The Space Station Turns 10 Years Old Today
Where were you 10 years ago today? If you were in Kazakhstan, you could have looked up and perhaps seen a Proton launch vehicle rising through the atmosphere toward an orbit in space, carrying atop it a payload consisting of the first component of the International Space Station (ISS).
On 20 November 1998, the Russian space agency placed the 19,300-kilogram (21.3-ton) Zarya control and cargo module (also known as the Functional Cargo Block) into an orbit 400 kilometers (250 statute miles) above. According to an online statement from NASA, "The launch began an international construction project of unprecedented complexity and sophistication."
The Zarya (Russian for "dawn") was built at the Khrunichev State Research and Production Space Center in Moscow, funded by a grant of US $220 million from the United States. It featured: three docking ports for connections to other modules and spacecraft; two solar power arrays; six nickel-cadmium batteries providing 3 kilowatts; 16 external fuel tanks filled with over 6 metric tons of propellant; and 24 large steering jets, 12 small steering jets, and two large engines for reboost and major orbital changes.
The U.S. space agency launched the second component to the ISS, the Unity Module, on 4 December 1998 aboard the shuttle Endeavour. American astronauts connected it to the Zarya three days later. Zarya was initially supposed to fly autonomously for only six to eight months, but production delays affecting the Russian Service Module, Zvezda, the third ISS module, delayed human occupancy and control of the orbital platform for nearly two years (until 26 July 2000).
A CNN article from 10 years ago observed that the launch of the Zarya represented the start of the "most complex and costly engineering project ever attempted." The same article noted that the ISS consortium expected to continue construction of the space station until 2004 at a cost of between $40 billion and $60 billion. Today that figure has reached an estimate somewhere between $35 billion and $100 billion, depending on accounting standards.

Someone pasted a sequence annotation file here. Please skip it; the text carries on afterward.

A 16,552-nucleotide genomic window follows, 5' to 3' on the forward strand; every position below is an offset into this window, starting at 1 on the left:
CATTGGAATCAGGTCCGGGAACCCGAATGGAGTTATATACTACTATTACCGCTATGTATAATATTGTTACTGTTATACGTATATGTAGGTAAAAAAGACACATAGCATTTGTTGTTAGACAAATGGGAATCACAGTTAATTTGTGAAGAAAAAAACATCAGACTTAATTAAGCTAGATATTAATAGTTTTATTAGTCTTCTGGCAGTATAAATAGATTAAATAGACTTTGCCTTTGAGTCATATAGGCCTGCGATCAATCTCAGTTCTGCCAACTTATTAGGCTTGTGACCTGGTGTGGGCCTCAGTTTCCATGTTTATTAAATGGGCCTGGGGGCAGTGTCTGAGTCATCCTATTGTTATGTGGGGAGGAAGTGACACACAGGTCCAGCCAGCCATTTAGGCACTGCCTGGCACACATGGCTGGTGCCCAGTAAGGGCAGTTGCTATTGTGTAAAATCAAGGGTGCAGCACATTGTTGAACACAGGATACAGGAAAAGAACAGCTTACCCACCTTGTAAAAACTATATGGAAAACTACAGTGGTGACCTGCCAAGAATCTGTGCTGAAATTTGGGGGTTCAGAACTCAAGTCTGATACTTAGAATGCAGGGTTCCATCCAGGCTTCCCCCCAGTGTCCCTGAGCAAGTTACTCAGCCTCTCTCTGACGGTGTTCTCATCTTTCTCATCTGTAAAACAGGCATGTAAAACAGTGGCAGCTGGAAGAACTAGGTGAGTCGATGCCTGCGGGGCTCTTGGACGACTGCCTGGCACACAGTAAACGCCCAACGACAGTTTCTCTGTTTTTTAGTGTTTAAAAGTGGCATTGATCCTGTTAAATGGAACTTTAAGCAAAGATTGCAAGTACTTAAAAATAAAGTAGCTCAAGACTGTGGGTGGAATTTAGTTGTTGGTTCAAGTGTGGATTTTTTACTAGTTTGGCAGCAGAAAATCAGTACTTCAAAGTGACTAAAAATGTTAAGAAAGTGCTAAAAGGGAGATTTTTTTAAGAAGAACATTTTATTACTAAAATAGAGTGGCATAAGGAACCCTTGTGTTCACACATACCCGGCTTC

The ISS is a joint venture between NASA, the Russian Federal Space Agency, Canadian Space Agency, Japan Aerospace Exploration Agency, and 11 members of the European Space Agency (ESA): Belgium, Denmark, France, Germany, Italy, the Netherlands, Norway, Spain, Sweden, Switzerland, and the United Kingdom. More than 100,000 people from space agencies and contractors throughout the world are involved in ISS-related activities, according to NASA.
Ten years later, the mass of the ISS has expanded to more than 314 tons. Since Zarya's launch as the early command, control and power module, there have been 29 additional construction flights to the station, according to NASA. Zarya passed the 50,000-orbit mark in 2007.
"The station's capability and sheer size today are truly amazing," NASA ISS Program Manager Mike Suffredini noted this week. "The tremendous technological achievement in orbit is matched only by the cooperation and perseverance of its partners on the ground. We have overcome differences in language, geography, and engineering philosophies to succeed."
We congratulate everyone involved around the world in this truly historic cooperative engineering project at the high frontier of human enterprise.